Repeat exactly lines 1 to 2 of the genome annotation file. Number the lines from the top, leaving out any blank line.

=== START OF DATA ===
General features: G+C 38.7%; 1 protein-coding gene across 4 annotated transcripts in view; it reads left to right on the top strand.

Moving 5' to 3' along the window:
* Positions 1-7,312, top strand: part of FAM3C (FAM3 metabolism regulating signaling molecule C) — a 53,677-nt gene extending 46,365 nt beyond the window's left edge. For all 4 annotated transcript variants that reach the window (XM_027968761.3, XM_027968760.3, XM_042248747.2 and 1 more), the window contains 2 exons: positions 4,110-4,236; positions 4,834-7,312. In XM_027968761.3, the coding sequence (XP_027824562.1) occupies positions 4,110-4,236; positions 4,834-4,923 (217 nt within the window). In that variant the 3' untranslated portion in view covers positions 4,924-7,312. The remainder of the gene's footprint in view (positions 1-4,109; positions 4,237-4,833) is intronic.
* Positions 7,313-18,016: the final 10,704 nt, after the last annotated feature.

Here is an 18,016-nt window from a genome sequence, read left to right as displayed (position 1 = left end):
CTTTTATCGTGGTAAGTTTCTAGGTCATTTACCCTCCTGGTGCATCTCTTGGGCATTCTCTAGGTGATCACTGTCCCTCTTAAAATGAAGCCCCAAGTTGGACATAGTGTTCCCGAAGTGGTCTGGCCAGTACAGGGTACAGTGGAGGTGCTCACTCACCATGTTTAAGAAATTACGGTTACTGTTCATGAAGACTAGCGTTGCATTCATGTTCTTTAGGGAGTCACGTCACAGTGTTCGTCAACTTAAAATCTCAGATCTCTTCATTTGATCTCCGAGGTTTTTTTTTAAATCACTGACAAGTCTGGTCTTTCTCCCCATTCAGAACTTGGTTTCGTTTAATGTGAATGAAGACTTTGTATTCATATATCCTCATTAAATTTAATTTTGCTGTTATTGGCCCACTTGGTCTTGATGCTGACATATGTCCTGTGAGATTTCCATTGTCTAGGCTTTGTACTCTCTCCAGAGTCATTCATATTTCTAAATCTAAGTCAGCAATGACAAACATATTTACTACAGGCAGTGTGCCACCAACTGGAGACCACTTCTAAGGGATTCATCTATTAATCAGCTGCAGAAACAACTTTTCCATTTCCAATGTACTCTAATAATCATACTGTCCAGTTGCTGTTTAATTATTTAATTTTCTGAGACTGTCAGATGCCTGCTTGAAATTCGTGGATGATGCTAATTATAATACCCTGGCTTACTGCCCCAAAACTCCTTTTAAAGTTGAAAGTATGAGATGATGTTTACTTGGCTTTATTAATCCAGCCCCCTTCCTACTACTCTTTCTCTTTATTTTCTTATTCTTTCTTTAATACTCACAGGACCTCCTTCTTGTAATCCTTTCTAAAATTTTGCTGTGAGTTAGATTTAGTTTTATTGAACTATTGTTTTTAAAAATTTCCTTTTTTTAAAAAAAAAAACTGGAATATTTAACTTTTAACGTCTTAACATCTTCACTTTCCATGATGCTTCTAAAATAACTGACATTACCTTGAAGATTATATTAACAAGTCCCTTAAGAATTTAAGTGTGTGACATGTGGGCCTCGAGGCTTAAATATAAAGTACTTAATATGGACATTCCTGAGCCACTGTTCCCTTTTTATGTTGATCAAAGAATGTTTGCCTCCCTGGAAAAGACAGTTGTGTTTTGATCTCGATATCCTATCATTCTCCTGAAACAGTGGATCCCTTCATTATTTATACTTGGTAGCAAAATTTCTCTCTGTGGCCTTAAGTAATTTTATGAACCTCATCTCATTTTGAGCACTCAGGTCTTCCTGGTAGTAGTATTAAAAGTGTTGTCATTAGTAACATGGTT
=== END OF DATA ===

General features: G+C 38.7%; 1 protein-coding gene across 4 annotated transcripts in view; it reads left to right on the top strand.

Moving 5' to 3' along the window: